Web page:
Examining a conflict of interest
Arthur Brisbane, the public editor of the New York Times, writes Sunday about business columnist Joe Nocera, who wrote a column last month about a lawsuit involving the new Hewlett-Packard CEO without realizing that his fiancee’s law firm was involved in the suit.
Brisbane writes, “I believe Joe Nocera when he says he didn’t know his fiancée was working for Oracle’s lawyer. But his decision to go on CNBC was a mistake, and as a result, the story took on another life. Then a week and a half later, The Times missed a chance in the Bits blog to cite the Editors’ Note. There is a significant difference, in my mind, between saying The Times acknowledges the conflict and saying, as the blog post did, that SAP’s lawyers cited the conflict. The Times not only needs to be aboveboard, it needs to appear aboveboard when problems of this magnitude emerge.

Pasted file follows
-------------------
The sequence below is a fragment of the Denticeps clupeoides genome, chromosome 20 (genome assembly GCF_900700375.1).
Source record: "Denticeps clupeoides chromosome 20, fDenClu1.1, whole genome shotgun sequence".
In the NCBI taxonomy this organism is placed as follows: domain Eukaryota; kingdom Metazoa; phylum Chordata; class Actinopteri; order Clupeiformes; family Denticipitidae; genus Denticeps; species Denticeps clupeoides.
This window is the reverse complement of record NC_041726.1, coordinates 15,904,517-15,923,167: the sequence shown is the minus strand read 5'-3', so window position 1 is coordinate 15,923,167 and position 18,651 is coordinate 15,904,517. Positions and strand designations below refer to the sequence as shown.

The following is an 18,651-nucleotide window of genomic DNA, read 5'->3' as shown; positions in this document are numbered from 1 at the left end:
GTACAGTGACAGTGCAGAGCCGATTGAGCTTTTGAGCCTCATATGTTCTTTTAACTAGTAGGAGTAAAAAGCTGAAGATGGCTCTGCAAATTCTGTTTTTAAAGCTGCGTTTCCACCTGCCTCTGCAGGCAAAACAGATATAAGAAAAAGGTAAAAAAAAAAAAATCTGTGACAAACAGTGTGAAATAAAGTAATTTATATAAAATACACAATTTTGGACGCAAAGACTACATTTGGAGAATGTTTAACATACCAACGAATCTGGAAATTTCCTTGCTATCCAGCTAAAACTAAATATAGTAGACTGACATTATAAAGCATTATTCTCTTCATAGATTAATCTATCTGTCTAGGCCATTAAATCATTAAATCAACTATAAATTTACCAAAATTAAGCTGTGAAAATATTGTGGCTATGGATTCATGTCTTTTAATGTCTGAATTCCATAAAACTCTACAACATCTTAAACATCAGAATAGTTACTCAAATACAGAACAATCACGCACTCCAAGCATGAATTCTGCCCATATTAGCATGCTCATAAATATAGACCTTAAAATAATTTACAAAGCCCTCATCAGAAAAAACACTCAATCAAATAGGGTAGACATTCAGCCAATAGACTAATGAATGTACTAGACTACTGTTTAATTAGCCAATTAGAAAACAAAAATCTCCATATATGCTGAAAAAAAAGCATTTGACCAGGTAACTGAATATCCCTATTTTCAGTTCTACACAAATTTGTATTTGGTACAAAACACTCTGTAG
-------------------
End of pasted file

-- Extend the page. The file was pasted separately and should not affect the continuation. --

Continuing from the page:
“So, yes, it is very hard to un-write a story. But, in this case, The Times and its columnist could have done more to be accountable for the problem and, if not un-write the story, stop it in its tracks.
“A reasonable approach now would be to re-report the story — as a straight news account, not as a news-page column — and let the new story stand as a foundation for future Times coverage of the Oracle suit and Mr. Apotheker’s role in it.”
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